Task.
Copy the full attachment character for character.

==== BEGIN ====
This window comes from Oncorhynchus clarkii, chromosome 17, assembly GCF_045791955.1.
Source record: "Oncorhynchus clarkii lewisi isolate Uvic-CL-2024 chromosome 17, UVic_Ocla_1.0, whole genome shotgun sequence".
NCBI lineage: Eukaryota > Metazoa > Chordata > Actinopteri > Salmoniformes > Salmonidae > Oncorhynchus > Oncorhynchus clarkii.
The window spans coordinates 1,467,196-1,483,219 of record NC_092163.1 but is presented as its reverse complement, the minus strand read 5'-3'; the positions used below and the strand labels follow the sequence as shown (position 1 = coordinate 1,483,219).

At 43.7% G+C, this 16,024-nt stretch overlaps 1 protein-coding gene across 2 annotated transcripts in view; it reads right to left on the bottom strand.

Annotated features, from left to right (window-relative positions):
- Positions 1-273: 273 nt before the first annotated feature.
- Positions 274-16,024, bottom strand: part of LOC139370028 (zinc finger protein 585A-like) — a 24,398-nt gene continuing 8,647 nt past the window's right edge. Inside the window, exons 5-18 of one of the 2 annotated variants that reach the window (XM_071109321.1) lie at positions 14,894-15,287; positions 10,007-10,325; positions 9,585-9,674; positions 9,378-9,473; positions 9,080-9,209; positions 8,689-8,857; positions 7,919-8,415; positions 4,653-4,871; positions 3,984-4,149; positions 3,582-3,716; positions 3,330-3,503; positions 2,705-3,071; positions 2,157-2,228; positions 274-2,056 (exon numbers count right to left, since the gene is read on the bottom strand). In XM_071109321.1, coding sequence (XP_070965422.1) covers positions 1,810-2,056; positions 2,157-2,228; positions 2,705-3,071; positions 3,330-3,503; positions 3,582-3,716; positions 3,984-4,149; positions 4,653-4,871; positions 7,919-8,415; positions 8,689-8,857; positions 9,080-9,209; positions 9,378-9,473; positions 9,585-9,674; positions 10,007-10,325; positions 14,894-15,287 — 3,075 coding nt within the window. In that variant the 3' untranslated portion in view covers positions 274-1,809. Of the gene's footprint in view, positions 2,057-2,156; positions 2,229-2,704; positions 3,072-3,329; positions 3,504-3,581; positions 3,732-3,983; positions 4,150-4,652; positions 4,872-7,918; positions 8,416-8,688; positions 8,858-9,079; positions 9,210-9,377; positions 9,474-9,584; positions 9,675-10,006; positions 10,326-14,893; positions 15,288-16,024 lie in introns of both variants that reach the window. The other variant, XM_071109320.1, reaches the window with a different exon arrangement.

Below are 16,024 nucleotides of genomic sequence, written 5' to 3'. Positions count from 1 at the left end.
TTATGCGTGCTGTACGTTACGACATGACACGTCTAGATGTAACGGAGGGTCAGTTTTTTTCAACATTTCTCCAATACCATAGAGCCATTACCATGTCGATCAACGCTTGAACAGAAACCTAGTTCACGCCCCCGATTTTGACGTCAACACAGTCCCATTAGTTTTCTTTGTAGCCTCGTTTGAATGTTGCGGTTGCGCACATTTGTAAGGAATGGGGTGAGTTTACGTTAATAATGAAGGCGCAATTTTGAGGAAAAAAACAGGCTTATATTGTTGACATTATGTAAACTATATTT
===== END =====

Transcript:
This window comes from Oncorhynchus clarkii, chromosome 17, assembly GCF_045791955.1.
Source record: "Oncorhynchus clarkii lewisi isolate Uvic-CL-2024 chromosome 17, UVic_Ocla_1.0, whole genome shotgun sequence".
NCBI lineage: Eukaryota > Metazoa > Chordata > Actinopteri > Salmoniformes > Salmonidae > Oncorhynchus > Oncorhynchus clarkii.
The window spans coordinates 1,467,196-1,483,219 of record NC_092163.1 but is presented as its reverse complement, the minus strand read 5'-3'; the positions used below and the strand labels follow the sequence as shown (position 1 = coordinate 1,483,219).

At 43.7% G+C, this 16,024-nt stretch overlaps 1 protein-coding gene across 2 annotated transcripts in view; it reads right to left on the bottom strand.

Annotated features, from left to right (window-relative positions):
- Positions 1-273: 273 nt before the first annotated feature.
- Positions 274-16,024, bottom strand: part of LOC139370028 (zinc finger protein 585A-like) — a 24,398-nt gene continuing 8,647 nt past the window's right edge. Inside the window, exons 5-18 of one of the 2 annotated variants that reach the window (XM_071109321.1) lie at positions 14,894-15,287; positions 10,007-10,325; positions 9,585-9,674; positions 9,378-9,473; positions 9,080-9,209; positions 8,689-8,857; positions 7,919-8,415; positions 4,653-4,871; positions 3,984-4,149; positions 3,582-3,716; positions 3,330-3,503; positions 2,705-3,071; positions 2,157-2,228; positions 274-2,056 (exon numbers count right to left, since the gene is read on the bottom strand). In XM_071109321.1, coding sequence (XP_070965422.1) covers positions 1,810-2,056; positions 2,157-2,228; positions 2,705-3,071; positions 3,330-3,503; positions 3,582-3,716; positions 3,984-4,149; positions 4,653-4,871; positions 7,919-8,415; positions 8,689-8,857; positions 9,080-9,209; positions 9,378-9,473; positions 9,585-9,674; positions 10,007-10,325; positions 14,894-15,287 — 3,075 coding nt within the window. In that variant the 3' untranslated portion in view covers positions 274-1,809. Of the gene's footprint in view, positions 2,057-2,156; positions 2,229-2,704; positions 3,072-3,329; positions 3,504-3,581; positions 3,732-3,983; positions 4,150-4,652; positions 4,872-7,918; positions 8,416-8,688; positions 8,858-9,079; positions 9,210-9,377; positions 9,474-9,584; positions 9,675-10,006; positions 10,326-14,893; positions 15,288-16,024 lie in introns of both variants that reach the window. The other variant, XM_071109320.1, reaches the window with a different exon arrangement.

Below are 16,024 nucleotides of genomic sequence, written 5' to 3'. Positions count from 1 at the left end.
TTATGCGTGCTGTACGTTACGACATGACACGTCTAGATGTAACGGAGGGTCAGTTTTTTTCAACATTTCTCCAATACCATAGAGCCATTACCATGTCGATCAACGCTTGAACAGAAACCTAGTTCACGCCCCCGATTTTGACGTCAACACAGTCCCATTAGTTTTCTTTGTAGCCTCGTTTGAATGTTGCGGTTGCGCACATTTGTAAGGAATGGGGTGAGTTTACGTTAATAATGAAGGCGCAATTTTGAGGAAAAAAACAGGCTTATATTGTTGACATTATGTAAACTATATTT